Colorado Territory 1949

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Warner Brothers

Filmed along the Denver & Rio Grande Western narrow gauge in Southwestern Colorado, this film stars Joel McCrea, Virginia Mayo and a 23 year old Dorothy Malone. Of more interest to us is the heart and soul of our review, little Denver & Rio Grande #315, an 1895 Baldwin C-18 class 2-8-0 locomotive, originally built for the Florence and Cripple Creek Railroad.

Sporting a fake balloon smokestack, oversize headlight box and renumbered “15” for this performance, the little 3-feet-between-the-rails Consolidation has two extensive scenes in this movie including a spectacular train robbery. Filmed just before A Ticket To Tomahawk would make the Colorado narrow gauge famous, Colorado Territory has plenty of train action alongside the Southwest’s wide open spaces.

In an interesting bit of trivia, Director Raoul Walsh based this film on 1941’s High Sierra, another more famous movie he directed.

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D&RG #15 and train prepares to depart “Aztec” Colorado.  On board are train robbers, a sheriff’s posse and the payroll.  What could possibly go wrong?

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“I’ve got spurs that jingle, jangle, jingle….” 30 minutes into the picture, our first train scene shows the outlaw Wes McQueen (Joel McCrea) marching past the depot and alongside a beautifully turned out narrow gauge passenger train. McQueen is “casing the joint”…checking out the train he plans to rob later on.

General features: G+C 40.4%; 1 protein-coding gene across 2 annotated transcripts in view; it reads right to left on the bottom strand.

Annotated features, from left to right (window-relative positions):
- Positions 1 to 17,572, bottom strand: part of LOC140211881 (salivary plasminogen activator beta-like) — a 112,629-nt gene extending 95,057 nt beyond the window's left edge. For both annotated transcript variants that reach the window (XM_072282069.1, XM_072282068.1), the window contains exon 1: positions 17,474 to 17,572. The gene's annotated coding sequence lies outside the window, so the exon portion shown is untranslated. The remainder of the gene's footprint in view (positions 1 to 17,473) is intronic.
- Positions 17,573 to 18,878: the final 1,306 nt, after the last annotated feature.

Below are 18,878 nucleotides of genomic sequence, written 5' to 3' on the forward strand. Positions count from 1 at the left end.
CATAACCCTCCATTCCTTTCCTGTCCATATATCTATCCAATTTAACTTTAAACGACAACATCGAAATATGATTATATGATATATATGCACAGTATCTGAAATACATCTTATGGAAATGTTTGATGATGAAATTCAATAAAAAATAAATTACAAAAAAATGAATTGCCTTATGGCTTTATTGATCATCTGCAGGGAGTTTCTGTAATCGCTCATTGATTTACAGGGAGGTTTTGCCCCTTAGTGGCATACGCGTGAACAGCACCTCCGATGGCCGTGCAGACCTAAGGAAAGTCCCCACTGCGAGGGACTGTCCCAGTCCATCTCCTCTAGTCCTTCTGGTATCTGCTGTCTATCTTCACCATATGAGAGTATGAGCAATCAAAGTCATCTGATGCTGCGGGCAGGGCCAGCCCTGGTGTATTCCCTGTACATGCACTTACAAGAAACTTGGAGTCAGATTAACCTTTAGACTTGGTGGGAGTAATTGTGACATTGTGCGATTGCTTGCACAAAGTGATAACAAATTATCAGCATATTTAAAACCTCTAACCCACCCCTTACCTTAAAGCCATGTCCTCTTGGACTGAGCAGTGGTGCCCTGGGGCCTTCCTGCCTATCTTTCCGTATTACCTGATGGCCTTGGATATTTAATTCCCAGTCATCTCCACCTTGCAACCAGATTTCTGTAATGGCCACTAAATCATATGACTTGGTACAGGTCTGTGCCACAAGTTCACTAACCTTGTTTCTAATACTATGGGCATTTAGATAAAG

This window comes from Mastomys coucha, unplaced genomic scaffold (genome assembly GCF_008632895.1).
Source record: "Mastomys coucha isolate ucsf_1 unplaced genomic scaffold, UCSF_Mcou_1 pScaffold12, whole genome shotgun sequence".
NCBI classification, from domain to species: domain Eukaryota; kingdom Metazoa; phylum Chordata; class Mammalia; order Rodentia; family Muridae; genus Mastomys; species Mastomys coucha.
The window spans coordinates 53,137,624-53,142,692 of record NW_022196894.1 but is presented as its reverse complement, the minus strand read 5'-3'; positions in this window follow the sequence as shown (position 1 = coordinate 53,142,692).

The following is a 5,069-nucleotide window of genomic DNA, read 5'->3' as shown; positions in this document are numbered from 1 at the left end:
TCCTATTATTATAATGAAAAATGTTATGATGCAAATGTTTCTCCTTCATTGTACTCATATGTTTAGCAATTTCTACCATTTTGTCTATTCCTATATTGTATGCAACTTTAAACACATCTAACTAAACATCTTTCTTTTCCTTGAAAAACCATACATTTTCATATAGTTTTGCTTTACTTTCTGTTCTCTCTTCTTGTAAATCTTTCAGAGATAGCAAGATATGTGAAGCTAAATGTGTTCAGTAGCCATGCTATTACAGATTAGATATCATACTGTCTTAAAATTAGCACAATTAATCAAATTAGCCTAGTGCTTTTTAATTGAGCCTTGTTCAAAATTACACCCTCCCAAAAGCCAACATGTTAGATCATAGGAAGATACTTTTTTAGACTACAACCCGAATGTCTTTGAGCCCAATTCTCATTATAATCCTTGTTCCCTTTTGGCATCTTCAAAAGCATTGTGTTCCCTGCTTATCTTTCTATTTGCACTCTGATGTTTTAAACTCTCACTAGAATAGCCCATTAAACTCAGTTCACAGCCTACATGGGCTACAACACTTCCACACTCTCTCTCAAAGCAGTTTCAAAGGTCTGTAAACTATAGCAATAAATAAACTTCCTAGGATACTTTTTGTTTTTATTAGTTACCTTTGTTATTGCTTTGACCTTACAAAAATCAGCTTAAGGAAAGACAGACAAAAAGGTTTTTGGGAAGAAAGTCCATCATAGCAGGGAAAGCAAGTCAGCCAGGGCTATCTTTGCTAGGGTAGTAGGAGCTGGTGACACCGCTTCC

In the last frame, notice the locomotive is labeled “Denver & Rio Grande” whereas the rolling stock is “Denver & Rio Grande Western“. Also, that huge metal device hanging off the tender is a re-railer — handy if a minor derailment occurred out in the middle of nowhere.

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McQueen even chats up the fireman before boarding. Note how the “3” was carefully painted out to renumber the 2-8-0 as “15”.

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McQueen even climbs up into the baggage car to look around until the baggage-men shoo him away. All Aboard! Conductor Wallace (played by Ian Wolfe….Star Trek’s Mister Atoz!) waves a highball.